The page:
Science News
from research organizations

Neonicotinoid seed treatments produce higher soybean yields in the Southern US

Date:
April 18, 2016
Source:
Entomological Society of America
Summary:
Treating soybean seeds with neonicotinoid pesticides (imidacloprid or thiamethoxam) provides higher yields in southern US states, scientists have found. The results of their study contrast with a 2014 report from the US Environmnental Protection Agency, which stated that neonicotinoid seed treatments offered no economic benefits.
Share:
FULL STORY

Scientists from Mississippi State University have found that treating soybean seeds with neonicotinoid pesticides (imidacloprid or thiamethoxam) provides higher yields in southern U.S. states. The results of their study, which are published in the Journal of Economic Entomology, contrast with a 2014 report from the U.S. Environmnental Protection Agency, which stated that neonicotinoid seed treatments offered no economic benefits.

Led by Jeff Gore, an extension/research professor at Mississippi State, the researchers evaluated 170 field trials on soybean fields in four southern states (Arkansas, Louisiana, Mississippi, and Tennessee) over 10 years. Neonicotinoid seed treatments resulted in yields that were 203 kg/hectare higher in Louisiana, 165 kg/hectare higher in Mississippi, 112 kg/hectare higher in Arkansas, and 70 kg/hectare higher in Tennessee.

"We believe that the neonicotinoid seed treatments did provide a benefit to growers in our area and that the EPA document did not represent our region of the U.S.," said Dr. Gore. "The data do contradict the EPA document to some degree."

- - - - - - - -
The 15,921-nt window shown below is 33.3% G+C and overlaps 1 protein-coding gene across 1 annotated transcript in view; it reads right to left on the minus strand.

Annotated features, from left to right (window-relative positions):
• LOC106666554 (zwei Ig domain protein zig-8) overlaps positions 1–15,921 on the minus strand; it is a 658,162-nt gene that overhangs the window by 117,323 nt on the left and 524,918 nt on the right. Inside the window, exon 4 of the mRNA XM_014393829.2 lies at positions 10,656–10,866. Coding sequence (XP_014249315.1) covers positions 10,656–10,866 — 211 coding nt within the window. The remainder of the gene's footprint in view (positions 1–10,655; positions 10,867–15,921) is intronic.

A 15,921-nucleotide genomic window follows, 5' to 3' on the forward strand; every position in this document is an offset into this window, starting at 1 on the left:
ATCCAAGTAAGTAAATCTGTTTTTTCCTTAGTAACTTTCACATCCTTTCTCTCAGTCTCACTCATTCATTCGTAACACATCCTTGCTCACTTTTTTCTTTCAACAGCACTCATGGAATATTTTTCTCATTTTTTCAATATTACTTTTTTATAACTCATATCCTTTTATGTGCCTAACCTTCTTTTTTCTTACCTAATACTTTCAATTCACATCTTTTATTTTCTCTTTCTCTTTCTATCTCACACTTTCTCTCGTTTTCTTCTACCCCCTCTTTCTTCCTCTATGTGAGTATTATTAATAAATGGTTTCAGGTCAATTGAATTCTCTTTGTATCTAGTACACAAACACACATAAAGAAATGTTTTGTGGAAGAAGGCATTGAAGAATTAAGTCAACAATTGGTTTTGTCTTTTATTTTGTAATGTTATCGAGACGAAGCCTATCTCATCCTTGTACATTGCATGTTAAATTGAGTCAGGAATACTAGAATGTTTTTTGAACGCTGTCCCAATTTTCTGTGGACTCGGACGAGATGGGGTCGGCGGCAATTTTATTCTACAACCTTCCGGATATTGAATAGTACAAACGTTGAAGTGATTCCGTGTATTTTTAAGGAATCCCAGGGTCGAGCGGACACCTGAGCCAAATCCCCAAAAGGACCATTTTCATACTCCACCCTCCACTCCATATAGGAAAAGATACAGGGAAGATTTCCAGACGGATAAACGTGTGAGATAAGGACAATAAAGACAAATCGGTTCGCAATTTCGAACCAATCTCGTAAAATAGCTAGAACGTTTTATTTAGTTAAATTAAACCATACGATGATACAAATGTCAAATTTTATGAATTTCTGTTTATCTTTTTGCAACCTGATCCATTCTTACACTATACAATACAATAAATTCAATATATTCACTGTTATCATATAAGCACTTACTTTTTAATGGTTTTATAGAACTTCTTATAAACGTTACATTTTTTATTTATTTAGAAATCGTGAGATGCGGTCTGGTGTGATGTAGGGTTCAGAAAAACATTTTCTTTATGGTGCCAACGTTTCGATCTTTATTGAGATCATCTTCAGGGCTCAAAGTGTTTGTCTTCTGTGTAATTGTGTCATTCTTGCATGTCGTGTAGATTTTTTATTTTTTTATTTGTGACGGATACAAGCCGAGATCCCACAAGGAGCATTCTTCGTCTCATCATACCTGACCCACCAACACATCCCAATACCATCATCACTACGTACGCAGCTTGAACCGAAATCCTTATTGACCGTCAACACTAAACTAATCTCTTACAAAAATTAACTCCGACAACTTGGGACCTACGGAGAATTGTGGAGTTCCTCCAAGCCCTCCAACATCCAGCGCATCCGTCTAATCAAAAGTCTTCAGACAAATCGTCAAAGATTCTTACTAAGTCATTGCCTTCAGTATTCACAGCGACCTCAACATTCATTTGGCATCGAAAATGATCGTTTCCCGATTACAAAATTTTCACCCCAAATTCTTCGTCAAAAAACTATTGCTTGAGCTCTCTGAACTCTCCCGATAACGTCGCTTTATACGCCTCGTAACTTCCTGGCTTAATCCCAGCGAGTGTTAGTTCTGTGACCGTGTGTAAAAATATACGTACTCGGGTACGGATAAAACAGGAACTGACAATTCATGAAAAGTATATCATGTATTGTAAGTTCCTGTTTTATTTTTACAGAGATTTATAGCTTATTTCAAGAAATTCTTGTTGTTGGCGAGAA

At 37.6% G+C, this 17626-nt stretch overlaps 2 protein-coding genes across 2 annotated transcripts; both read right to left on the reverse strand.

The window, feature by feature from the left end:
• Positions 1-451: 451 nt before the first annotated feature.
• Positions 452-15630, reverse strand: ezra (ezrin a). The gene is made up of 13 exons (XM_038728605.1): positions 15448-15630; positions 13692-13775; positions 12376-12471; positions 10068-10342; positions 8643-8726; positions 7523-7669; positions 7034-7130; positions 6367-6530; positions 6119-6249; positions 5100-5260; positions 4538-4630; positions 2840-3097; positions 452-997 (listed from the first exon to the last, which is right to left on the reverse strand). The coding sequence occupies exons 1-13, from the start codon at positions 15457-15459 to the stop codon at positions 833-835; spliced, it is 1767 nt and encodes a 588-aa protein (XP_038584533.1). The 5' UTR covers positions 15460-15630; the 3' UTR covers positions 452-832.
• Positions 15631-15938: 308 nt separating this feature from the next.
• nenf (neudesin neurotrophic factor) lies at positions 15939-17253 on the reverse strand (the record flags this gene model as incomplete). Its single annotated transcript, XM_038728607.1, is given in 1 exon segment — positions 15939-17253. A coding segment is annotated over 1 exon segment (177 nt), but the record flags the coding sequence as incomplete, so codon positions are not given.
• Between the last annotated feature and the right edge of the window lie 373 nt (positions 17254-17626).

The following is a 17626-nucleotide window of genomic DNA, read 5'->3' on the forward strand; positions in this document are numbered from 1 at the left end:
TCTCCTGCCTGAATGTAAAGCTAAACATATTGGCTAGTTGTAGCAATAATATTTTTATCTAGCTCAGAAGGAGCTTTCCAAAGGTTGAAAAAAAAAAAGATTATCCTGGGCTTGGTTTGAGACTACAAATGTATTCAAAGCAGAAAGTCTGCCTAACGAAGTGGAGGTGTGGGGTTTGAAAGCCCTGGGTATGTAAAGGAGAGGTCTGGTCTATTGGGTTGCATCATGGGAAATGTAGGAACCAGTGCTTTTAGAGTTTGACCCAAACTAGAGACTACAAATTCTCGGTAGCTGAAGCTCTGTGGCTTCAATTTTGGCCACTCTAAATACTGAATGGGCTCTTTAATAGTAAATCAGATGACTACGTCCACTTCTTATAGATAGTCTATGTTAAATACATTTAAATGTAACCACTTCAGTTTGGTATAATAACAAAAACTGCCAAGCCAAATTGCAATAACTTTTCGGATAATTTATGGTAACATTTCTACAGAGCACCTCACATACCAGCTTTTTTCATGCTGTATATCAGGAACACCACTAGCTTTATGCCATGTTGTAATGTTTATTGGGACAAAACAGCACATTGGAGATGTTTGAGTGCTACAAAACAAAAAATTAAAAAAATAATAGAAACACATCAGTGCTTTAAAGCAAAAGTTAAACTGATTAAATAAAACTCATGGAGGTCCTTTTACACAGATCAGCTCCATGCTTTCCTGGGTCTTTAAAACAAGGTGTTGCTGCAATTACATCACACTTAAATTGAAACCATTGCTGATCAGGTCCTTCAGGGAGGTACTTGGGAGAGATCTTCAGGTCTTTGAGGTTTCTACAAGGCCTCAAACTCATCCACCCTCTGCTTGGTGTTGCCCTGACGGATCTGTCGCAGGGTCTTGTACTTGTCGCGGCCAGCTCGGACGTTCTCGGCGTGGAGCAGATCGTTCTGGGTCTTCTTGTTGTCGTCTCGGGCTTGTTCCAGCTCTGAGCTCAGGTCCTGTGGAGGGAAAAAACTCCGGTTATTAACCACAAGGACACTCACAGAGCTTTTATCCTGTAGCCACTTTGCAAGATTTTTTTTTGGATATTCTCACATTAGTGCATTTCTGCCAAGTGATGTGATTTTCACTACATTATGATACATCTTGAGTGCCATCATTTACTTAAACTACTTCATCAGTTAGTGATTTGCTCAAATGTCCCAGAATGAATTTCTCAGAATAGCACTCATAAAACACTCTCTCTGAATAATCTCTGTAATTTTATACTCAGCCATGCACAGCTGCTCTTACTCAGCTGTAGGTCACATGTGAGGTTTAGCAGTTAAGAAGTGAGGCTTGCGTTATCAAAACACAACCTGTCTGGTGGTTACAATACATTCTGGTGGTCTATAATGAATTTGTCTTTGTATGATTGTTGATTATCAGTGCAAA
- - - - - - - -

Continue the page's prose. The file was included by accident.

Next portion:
The article notes that other studies (including the EPA's) were somewhat skewed toward farms in the northeastern or north Midwestern states in the U.S., which have lower pest pressures than farms in the lower Mississippi Valley.

In the southern U.S., farmers have begun planting earlier in the year in order to avoid problems with drought conditions. However, by doing so they face problems involving early-season pests, such as bean leaf beetles, white grubs, wireworms, lesser cornstalk borers, three corner-alfalfa hoppers, grape colaspis, pea leaf weevils, and many species of thrips. Neonicotinoid treatments help to control these early-season pests, and are valued for their ability to protect against insects that suck sap from plant leaves and stems.

In addition to the higher yields, the researchers found that economic returns for neonicotinoid seed treatments were higher in four out of the 10 years studied.

"Our results demonstrate significant yield and economic increases in some situations resulting from the use of neonicotinoid seed treatments in Mid-South soybean production," the authors wrote. "Because these benefits are likely the result of management of a complex of multiple pest species that usually occur at subthreshold levels individually and because those complexes are difficult to predict at the time of planting, at-planting insecticides (including seed treatments) are broadly recommended for soybean integrated pest management in the Mid-South."


Story Source:

Materials provided by Entomological Society of America. Note: Content may be edited for style and length.


Journal Reference:

  1. Jeff Gore et al. Value of Neonicotinoid Insecticide Seed Treatments in Mid-South Soybean (Glycine max) Production Systems. Journal of Economic Entomology, April 2016 DOI: 10.1093/jee/tow035

Cite This Page:

Entomological Society of America. "Neonicotinoid seed treatments produce higher soybean yields in the Southern US." ScienceDaily. ScienceDaily, 18 April 2016. <www.sciencedaily.com/releases/2016/04/160418095132.htm>.
Entomological Society of America. (2016, April 18). Neonicotinoid seed treatments produce higher soybean yields in the Southern US. ScienceDaily. Retrieved May 26, 2017 from www.sciencedaily.com/releases/2016/04/160418095132.htm
Entomological Society of America. "Neonicotinoid seed treatments produce higher soybean yields in the Southern US." ScienceDaily. www.sciencedaily.com/releases/2016/04/160418095132.htm (accessed May 26, 2017).

RELATED STORIES